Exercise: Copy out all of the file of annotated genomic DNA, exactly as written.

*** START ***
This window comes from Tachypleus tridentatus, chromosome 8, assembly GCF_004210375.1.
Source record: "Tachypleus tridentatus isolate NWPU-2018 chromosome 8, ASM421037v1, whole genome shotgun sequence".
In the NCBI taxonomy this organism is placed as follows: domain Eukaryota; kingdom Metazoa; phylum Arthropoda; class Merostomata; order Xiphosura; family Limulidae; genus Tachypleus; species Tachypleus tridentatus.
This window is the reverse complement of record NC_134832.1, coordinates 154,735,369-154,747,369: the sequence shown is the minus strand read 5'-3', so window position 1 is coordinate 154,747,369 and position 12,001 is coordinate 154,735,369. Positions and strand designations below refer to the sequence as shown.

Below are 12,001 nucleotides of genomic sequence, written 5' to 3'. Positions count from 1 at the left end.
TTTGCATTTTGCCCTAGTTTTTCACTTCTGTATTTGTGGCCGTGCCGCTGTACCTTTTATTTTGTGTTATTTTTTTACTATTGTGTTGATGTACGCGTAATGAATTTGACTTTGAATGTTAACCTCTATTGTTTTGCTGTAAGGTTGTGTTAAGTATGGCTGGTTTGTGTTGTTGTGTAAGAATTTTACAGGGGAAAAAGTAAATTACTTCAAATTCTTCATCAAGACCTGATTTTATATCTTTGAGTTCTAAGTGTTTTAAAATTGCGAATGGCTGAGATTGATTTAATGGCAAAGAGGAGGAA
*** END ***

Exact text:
This window comes from Tachypleus tridentatus, chromosome 8, assembly GCF_004210375.1.
Source record: "Tachypleus tridentatus isolate NWPU-2018 chromosome 8, ASM421037v1, whole genome shotgun sequence".
In the NCBI taxonomy this organism is placed as follows: domain Eukaryota; kingdom Metazoa; phylum Arthropoda; class Merostomata; order Xiphosura; family Limulidae; genus Tachypleus; species Tachypleus tridentatus.
This window is the reverse complement of record NC_134832.1, coordinates 154,735,369-154,747,369: the sequence shown is the minus strand read 5'-3', so window position 1 is coordinate 154,747,369 and position 12,001 is coordinate 154,735,369. Positions and strand designations below refer to the sequence as shown.

Below are 12,001 nucleotides of genomic sequence, written 5' to 3'. Positions count from 1 at the left end.
TTTGCATTTTGCCCTAGTTTTTCACTTCTGTATTTGTGGCCGTGCCGCTGTACCTTTTATTTTGTGTTATTTTTTTACTATTGTGTTGATGTACGCGTAATGAATTTGACTTTGAATGTTAACCTCTATTGTTTTGCTGTAAGGTTGTGTTAAGTATGGCTGGTTTGTGTTGTTGTGTAAGAATTTTACAGGGGAAAAAGTAAATTACTTCAAATTCTTCATCAAGACCTGATTTTATATCTTTGAGTTCTAAGTGTTTTAAAATTGCGAATGGCTGAGATTGATTTAATGGCAAAGAGGAGGAA